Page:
Dr. Attapon has urged local state agencies and relevant units responsible for granting a permit for operations of chemical warehouses to intensify their efforts to ensure that operators and owners of warehouses, buildings and facilities regularly inspect and maintain all of their operations systems, power systems, equipment, and gas pipelines to prevent accidents and leaks.

“It’s important that warehouses and facilities are regularly inspected so that the problems can be identified before they blow up and cause damage. And any leaks, cracks and breaks should be immediately handled,” Dr. Attorn said.

The doctor also urged local authorities to closely govern, control and follow up operations of chemical operators and ensure that residents are well informed as quickly as possible when there is a fire, a leak or an explosion to help reduce public health risks.

Concerns arise over chemical blazes and transportation

Toxic fumes released from chemical and industrial waste blazes have sparked public health and safety concerns as Thailand has faced a series of hazardous chemical incidents that have exposed people to dangerous toxins through fires, explosions and transportation in April and May.

The most recent incident occurred on Thursday (May 9) when a massive explosion at the pyrolysis gasoline tank of Map Ta Phut Tank Terminal Co., Ltd (MTT) in Rayong caused a devastating fire that left one dead and four others injured.

The explosion and the black smoke billowing over the storage tank prompted authorities to evacuate workers of nearby factories and residents of nearby communities from the vicinity of the fire to ensure their safety. A team of firefighters was deployed to respond to the emergency. It took around nine hours for the blaze to be brought under control.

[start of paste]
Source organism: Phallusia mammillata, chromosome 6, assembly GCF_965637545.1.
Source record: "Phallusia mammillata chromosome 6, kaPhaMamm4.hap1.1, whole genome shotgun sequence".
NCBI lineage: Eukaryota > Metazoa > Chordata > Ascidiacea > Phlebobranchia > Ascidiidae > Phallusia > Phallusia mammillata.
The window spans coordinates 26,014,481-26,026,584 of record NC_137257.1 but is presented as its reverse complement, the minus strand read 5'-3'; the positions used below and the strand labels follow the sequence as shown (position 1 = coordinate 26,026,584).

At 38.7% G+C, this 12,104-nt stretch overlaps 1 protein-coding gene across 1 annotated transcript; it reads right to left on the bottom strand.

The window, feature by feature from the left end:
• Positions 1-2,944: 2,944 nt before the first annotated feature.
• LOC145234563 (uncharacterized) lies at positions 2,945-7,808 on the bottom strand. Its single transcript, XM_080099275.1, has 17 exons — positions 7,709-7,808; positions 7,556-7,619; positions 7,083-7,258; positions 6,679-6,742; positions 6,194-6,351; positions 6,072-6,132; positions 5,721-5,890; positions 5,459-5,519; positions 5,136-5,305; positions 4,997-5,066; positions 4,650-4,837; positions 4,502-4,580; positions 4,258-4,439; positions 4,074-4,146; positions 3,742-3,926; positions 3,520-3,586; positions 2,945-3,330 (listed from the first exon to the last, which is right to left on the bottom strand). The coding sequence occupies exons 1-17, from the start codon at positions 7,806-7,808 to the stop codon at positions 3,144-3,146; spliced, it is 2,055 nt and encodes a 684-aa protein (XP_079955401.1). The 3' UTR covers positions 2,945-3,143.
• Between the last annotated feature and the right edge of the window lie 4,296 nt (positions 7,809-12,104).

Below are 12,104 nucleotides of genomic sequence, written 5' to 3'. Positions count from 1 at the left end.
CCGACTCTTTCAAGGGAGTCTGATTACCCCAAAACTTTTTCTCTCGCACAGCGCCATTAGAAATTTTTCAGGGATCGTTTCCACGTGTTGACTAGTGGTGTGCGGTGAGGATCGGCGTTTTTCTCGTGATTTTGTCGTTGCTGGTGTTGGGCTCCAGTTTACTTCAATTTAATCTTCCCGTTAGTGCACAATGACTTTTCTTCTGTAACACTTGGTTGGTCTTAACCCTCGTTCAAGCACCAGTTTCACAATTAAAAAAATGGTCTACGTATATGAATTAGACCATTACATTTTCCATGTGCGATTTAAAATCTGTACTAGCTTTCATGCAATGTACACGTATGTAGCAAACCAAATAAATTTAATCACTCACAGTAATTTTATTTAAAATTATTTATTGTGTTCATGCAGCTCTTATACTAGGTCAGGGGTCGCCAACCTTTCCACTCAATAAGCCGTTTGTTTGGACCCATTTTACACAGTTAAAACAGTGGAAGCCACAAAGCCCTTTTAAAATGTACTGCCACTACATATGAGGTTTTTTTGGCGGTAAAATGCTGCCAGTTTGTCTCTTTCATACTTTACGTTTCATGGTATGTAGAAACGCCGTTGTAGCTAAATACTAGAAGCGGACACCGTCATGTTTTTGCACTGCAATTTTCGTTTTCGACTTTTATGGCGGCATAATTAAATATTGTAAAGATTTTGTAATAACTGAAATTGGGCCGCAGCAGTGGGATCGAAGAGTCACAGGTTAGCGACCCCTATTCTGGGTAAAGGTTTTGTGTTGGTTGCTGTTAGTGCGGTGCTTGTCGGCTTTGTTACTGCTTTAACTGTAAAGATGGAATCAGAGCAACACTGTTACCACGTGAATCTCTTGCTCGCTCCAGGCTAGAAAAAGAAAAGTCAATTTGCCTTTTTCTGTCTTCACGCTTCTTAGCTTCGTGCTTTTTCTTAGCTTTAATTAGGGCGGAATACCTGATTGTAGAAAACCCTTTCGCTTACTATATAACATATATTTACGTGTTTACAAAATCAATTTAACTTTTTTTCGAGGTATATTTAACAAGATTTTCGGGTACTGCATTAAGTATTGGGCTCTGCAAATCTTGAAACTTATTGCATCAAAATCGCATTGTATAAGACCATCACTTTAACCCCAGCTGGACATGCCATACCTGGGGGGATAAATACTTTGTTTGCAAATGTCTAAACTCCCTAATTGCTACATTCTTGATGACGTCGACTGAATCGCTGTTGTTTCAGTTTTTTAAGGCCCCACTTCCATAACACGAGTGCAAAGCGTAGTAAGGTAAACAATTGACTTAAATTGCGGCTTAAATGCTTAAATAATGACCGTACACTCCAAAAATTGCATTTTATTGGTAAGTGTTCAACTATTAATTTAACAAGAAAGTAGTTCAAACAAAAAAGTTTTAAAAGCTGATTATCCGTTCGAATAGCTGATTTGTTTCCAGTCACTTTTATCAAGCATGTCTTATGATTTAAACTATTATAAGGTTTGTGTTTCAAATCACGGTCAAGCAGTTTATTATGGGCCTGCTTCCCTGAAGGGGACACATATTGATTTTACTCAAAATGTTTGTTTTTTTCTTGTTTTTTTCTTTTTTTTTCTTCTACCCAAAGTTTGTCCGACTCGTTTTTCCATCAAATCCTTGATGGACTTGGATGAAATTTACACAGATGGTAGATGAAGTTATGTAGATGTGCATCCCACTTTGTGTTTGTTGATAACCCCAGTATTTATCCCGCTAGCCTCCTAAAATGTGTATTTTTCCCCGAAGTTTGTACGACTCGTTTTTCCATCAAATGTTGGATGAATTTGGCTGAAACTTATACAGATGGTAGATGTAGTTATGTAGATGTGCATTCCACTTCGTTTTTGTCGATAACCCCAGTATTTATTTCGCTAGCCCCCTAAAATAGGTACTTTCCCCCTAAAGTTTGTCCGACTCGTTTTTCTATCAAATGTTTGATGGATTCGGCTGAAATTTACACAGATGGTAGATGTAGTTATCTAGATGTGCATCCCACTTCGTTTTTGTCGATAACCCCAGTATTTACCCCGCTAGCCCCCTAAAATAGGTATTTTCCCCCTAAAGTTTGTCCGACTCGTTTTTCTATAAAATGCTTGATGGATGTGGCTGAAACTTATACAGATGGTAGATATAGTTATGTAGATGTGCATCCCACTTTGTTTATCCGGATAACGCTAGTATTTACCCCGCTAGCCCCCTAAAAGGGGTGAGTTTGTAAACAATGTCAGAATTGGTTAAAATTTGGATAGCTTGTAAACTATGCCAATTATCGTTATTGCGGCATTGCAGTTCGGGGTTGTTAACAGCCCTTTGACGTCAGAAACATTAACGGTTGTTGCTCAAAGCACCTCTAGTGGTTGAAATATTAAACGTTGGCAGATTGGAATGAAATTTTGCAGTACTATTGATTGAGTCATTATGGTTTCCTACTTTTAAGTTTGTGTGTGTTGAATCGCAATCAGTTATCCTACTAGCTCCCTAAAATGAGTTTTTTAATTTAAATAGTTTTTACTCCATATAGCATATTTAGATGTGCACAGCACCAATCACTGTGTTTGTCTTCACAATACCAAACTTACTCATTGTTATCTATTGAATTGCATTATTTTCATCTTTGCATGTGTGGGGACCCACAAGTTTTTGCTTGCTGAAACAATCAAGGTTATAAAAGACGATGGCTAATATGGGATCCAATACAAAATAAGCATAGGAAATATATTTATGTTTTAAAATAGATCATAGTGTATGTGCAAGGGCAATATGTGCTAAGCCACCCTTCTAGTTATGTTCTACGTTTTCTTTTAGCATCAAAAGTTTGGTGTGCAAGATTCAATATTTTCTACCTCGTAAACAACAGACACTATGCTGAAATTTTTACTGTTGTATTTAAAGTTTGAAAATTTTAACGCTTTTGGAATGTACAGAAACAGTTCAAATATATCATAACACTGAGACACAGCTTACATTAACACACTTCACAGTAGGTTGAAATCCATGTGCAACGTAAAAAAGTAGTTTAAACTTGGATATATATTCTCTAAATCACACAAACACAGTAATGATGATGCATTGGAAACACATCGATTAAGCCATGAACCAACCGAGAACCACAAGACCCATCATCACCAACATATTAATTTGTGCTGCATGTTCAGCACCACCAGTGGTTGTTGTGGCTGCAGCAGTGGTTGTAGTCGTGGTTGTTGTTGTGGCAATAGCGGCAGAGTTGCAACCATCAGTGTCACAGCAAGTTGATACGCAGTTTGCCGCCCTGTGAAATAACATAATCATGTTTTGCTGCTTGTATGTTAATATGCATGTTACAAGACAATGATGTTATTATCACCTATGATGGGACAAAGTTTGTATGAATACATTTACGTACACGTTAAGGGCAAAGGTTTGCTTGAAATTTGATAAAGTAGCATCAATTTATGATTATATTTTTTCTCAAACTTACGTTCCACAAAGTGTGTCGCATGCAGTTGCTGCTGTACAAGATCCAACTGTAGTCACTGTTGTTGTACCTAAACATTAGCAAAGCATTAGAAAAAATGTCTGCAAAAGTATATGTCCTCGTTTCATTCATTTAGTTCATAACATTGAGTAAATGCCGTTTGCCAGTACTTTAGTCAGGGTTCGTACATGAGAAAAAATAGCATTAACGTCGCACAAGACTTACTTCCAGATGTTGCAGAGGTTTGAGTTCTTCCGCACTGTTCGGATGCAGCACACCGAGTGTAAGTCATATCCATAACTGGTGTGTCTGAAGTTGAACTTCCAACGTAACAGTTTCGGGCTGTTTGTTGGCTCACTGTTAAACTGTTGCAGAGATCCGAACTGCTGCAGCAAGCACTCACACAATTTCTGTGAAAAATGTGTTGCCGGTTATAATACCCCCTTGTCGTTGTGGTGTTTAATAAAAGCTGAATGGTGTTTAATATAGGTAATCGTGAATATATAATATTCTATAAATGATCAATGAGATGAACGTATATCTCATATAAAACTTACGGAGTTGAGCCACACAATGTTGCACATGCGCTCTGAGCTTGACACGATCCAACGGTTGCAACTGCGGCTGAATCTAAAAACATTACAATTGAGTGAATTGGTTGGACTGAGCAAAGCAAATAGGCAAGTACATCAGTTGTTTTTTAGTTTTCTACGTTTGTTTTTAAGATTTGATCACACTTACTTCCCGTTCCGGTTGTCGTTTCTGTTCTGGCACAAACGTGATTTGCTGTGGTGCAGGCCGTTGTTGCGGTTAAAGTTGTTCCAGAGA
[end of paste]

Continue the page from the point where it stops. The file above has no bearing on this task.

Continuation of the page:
In response to the incident, the Industrial Estate Authority of Thailand has ordered the temporary suspension of operations at the MTT, pending further investigation and damage evaluation, according to news report.

As stated earlier, the Phachi district fire occurred on May Day, when an illegal chemical warehouse storing more than 4,000 tons of toxic chemical and industrial waste caught fire.

On April 30, meanwhile, the authorities ordered an immediate suspension of all cadmium waste shipments after a safety breach during the unloading of a truck at a depot in Tak to ensure safety for workers and nearby residents.

A tractor crane’s chain apparently broke while it was moving a huge bag of cadmium tailings from a big truck to a smaller vehicle at the warehouse of Bound & Beyond in Tak’s Muang District.

The plan was for the toxic waste to be buried at a permanent dump site owned by the company in the province, after it was brought up to standard.

The huge bag containing cadmium tailings was part of about 13,000 tons of toxic waste discovered by authorities at several factories in Bangkok, Chon Buri and Samut Sakhon. The waste had been illegally moved from a landfill in Tak.

Cadmium is a heavy metal used in the manufacture of batteries, paints and plastics among others. Exposure to the substance in certain amounts over time can affect the kidneys, lungs and bones, experts say.

On April 22, a chemical warehouse owned by Win Process Co in the Bang But area of Rayong’s Bang Khai District went up in flames. The blaze led to a series of explosions that prompted the evacuation of nearby residents.

An air quality check by authorities following a second blaze that erupted on April 24 found there were high levels of dangerous chemicals in the air over the surrounding area, according to news report.

By Thai PBS World Feature Desk